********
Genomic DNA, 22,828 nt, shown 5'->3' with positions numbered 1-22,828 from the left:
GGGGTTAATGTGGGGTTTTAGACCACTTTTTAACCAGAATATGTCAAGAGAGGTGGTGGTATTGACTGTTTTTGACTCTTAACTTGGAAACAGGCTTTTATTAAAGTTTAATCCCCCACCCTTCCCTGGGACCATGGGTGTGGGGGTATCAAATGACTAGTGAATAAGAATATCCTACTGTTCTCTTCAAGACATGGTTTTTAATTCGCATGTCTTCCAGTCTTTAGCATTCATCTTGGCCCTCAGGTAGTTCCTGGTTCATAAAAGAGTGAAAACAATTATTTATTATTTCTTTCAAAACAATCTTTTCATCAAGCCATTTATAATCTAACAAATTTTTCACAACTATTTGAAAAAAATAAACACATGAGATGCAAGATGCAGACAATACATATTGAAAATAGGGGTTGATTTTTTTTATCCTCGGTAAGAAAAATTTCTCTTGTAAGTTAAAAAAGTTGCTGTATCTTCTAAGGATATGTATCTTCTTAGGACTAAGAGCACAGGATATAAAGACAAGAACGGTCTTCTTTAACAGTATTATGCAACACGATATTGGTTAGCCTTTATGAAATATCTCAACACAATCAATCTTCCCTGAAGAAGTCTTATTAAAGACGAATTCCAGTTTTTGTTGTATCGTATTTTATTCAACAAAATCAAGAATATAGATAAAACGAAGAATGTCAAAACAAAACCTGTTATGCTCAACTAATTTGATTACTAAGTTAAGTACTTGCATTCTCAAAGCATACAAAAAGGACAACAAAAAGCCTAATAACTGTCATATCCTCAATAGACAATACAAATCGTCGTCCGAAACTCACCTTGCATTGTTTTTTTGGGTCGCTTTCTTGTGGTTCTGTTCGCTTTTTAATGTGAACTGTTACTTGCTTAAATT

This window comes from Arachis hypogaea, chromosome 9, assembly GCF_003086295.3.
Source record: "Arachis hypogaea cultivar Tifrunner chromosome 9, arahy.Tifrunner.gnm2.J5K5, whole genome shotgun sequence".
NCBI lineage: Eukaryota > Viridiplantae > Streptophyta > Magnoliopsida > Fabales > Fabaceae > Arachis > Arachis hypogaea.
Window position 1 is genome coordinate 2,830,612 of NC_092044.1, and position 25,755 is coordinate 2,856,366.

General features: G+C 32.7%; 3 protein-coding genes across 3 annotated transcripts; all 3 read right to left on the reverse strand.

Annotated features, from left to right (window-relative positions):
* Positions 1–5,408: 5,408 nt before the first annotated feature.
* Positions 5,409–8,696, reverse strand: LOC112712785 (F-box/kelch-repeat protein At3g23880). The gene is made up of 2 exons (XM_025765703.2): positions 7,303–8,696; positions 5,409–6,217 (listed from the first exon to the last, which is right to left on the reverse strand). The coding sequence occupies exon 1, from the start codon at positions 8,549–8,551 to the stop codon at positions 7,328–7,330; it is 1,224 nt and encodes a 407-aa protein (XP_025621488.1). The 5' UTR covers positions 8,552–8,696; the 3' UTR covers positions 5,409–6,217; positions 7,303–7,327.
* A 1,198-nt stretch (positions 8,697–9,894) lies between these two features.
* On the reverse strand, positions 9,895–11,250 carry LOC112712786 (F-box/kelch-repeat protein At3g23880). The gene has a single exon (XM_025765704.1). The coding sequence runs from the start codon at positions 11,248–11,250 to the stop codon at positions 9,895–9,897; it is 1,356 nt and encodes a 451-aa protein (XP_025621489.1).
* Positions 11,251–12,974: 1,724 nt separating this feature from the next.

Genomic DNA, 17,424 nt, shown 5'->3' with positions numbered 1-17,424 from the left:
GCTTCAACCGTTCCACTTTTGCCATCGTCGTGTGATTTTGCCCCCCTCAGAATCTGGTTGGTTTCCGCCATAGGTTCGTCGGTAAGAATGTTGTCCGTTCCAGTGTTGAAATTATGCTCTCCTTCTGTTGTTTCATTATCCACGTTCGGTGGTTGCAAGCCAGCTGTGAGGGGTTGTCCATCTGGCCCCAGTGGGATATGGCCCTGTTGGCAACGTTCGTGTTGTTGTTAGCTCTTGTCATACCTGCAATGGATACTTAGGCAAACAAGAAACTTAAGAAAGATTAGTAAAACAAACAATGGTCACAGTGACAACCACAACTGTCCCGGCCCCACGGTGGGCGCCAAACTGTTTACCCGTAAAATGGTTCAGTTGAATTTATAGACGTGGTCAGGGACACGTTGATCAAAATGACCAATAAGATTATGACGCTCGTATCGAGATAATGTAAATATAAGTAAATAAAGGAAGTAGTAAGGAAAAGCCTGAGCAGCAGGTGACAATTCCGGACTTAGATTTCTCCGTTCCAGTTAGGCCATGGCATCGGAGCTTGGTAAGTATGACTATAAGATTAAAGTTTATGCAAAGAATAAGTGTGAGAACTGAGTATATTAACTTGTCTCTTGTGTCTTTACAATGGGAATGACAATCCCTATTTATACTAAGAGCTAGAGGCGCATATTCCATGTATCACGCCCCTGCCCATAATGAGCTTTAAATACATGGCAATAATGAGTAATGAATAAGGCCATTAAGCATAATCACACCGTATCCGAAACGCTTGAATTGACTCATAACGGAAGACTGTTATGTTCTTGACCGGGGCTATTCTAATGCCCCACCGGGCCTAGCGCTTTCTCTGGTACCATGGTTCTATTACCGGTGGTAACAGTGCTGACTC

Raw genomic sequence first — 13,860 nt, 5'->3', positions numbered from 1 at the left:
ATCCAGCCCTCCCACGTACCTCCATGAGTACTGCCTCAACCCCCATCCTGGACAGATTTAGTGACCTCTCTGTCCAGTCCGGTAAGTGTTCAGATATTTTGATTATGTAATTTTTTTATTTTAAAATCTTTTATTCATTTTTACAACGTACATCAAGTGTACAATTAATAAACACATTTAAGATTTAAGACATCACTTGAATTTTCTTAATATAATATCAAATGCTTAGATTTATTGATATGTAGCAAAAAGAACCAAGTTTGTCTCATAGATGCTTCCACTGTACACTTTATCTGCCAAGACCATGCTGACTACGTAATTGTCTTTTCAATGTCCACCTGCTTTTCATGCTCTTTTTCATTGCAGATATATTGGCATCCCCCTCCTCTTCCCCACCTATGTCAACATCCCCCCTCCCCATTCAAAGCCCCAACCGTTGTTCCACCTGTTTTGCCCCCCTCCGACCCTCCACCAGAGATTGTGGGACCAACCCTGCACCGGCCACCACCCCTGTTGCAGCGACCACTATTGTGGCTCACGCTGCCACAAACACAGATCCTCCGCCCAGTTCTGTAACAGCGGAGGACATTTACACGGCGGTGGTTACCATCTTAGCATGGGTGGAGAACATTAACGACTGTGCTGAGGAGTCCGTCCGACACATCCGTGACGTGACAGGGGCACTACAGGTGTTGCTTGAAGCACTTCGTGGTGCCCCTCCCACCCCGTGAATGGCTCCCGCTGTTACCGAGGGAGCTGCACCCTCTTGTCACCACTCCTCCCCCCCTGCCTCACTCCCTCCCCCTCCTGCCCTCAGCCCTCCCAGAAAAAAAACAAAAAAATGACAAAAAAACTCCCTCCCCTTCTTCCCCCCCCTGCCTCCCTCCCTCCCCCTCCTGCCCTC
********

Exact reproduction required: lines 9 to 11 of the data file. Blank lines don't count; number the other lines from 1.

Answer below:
* Positions 1–5,408: 5,408 nt before the first annotated feature.
* Positions 5,409–8,696, reverse strand: LOC112712785 (F-box/kelch-repeat protein At3g23880). The gene is made up of 2 exons (XM_025765703.2): positions 7,303–8,696; positions 5,409–6,217 (listed from the first exon to the last, which is right to left on the reverse strand). The coding sequence occupies exon 1, from the start codon at positions 8,549–8,551 to the stop codon at positions 7,328–7,330; it is 1,224 nt and encodes a 407-aa protein (XP_025621488.1). The 5' UTR covers positions 8,552–8,696; the 3' UTR covers positions 5,409–6,217; positions 7,303–7,327.
* A 1,198-nt stretch (positions 8,697–9,894) lies between these two features.